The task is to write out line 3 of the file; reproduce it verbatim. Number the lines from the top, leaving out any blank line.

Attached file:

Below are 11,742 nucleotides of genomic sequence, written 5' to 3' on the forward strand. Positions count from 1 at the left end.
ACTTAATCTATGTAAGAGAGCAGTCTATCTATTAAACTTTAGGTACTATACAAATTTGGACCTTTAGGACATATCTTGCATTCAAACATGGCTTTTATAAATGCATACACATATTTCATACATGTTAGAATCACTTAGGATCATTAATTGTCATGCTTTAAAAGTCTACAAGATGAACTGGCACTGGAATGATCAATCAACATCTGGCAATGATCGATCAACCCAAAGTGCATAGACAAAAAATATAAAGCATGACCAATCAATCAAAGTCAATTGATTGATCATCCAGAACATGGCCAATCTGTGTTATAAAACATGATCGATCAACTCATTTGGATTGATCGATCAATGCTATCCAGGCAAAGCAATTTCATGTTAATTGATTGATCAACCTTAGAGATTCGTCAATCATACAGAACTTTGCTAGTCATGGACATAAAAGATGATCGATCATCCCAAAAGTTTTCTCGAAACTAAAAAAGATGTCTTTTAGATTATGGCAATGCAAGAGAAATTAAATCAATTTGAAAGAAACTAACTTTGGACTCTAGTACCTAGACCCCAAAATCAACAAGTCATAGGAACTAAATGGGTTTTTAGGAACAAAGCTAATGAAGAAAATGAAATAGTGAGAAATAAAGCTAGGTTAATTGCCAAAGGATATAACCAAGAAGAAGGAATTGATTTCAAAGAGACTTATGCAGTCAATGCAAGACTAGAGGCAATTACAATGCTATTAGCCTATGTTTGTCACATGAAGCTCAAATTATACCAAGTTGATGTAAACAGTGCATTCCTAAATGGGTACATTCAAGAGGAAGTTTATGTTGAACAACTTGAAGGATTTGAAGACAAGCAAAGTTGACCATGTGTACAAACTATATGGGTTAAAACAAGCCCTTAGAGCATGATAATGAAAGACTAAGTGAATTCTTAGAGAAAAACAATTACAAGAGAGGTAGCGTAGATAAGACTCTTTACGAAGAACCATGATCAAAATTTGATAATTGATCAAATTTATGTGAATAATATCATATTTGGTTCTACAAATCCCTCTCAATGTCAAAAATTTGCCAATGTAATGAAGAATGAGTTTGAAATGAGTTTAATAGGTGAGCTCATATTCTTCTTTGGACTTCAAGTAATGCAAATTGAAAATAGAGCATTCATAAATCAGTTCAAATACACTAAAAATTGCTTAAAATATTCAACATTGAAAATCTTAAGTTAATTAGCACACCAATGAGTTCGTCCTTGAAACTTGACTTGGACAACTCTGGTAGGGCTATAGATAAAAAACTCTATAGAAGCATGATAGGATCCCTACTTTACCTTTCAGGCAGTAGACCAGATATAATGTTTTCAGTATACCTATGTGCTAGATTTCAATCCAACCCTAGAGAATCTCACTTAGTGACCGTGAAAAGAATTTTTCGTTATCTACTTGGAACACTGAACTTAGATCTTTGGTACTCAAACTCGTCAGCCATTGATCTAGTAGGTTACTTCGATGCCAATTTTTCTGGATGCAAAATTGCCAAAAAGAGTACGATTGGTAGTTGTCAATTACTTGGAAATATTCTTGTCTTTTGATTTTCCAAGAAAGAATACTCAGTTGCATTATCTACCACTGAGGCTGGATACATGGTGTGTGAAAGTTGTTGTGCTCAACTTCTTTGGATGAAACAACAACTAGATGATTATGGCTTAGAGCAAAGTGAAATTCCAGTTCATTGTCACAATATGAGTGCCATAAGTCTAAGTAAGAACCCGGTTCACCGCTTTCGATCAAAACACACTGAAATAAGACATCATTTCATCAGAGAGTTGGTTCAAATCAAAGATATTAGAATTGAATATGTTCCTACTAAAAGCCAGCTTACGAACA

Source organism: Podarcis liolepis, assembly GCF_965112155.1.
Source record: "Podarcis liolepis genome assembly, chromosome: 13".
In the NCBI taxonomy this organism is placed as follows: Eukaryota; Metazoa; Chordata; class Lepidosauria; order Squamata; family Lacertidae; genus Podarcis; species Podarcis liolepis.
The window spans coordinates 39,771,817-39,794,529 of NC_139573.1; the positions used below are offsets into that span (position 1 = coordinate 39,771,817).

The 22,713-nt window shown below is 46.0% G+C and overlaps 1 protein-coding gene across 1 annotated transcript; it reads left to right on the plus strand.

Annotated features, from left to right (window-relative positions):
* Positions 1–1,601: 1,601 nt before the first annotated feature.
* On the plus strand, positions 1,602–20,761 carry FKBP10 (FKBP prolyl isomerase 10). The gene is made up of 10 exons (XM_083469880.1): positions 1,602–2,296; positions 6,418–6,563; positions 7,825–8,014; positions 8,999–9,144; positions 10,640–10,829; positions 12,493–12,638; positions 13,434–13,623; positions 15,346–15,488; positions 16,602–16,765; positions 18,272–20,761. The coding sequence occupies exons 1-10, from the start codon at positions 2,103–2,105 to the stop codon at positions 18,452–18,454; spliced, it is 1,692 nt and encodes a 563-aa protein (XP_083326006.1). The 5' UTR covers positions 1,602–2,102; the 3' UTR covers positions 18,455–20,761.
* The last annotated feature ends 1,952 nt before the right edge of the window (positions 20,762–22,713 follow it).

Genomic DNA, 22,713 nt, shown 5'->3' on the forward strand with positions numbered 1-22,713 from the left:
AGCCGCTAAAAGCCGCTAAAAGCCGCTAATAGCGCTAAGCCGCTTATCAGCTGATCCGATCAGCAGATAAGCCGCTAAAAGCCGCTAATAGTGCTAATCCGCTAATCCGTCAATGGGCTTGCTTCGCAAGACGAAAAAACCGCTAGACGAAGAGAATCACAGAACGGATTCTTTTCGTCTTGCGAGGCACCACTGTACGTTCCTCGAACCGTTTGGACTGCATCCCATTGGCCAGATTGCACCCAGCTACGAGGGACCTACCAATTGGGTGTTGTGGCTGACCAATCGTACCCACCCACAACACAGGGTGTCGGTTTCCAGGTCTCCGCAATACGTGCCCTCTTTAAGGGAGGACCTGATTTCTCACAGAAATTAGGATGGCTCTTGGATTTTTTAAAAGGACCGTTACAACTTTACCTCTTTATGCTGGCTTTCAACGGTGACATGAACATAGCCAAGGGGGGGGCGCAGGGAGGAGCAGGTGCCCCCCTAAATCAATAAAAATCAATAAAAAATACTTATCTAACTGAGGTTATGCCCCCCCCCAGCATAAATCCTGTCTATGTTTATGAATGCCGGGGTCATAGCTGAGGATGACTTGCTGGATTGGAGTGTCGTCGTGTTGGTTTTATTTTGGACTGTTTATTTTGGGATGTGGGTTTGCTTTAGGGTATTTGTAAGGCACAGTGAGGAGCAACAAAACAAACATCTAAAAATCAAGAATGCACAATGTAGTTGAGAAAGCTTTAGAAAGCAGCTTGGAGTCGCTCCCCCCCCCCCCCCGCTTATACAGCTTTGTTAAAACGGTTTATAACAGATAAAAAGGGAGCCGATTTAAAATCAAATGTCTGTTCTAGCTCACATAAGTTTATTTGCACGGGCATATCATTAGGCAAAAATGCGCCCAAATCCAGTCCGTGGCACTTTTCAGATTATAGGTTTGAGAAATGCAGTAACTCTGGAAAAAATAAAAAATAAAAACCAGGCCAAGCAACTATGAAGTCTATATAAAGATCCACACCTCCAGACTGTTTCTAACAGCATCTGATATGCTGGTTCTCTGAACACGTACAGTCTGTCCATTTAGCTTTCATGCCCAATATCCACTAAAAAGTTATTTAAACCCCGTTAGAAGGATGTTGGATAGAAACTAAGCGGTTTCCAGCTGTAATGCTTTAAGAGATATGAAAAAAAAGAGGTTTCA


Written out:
Source organism: Podarcis liolepis, assembly GCF_965112155.1.